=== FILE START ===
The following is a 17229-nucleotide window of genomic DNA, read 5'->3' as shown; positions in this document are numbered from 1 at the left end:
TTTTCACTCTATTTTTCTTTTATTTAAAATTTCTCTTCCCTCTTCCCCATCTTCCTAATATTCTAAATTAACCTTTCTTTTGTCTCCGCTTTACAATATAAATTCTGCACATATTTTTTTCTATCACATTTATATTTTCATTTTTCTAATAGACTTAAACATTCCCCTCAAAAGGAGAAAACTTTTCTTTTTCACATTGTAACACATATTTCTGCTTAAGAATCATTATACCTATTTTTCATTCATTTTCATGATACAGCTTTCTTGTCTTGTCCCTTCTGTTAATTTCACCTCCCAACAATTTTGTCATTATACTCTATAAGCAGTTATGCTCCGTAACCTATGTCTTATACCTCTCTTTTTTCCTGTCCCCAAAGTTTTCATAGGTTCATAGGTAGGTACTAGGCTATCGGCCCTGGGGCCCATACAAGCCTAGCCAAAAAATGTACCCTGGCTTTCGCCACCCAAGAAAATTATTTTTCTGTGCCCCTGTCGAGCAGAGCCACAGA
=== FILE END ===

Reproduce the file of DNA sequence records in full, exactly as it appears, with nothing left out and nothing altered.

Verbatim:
The following is a 17229-nucleotide window of genomic DNA, read 5'->3' as shown; positions in this document are numbered from 1 at the left end:
TTTTCACTCTATTTTTCTTTTATTTAAAATTTCTCTTCCCTCTTCCCCATCTTCCTAATATTCTAAATTAACCTTTCTTTTGTCTCCGCTTTACAATATAAATTCTGCACATATTTTTTTCTATCACATTTATATTTTCATTTTTCTAATAGACTTAAACATTCCCCTCAAAAGGAGAAAACTTTTCTTTTTCACATTGTAACACATATTTCTGCTTAAGAATCATTATACCTATTTTTCATTCATTTTCATGATACAGCTTTCTTGTCTTGTCCCTTCTGTTAATTTCACCTCCCAACAATTTTGTCATTATACTCTATAAGCAGTTATGCTCCGTAACCTATGTCTTATACCTCTCTTTTTTCCTGTCCCCAAAGTTTTCATAGGTTCATAGGTAGGTACTAGGCTATCGGCCCTGGGGCCCATACAAGCCTAGCCAAAAAATGTACCCTGGCTTTCGCCACCCAAGAAAATTATTTTTCTGTGCCCCTGTCGAGCAGAGCCACAGA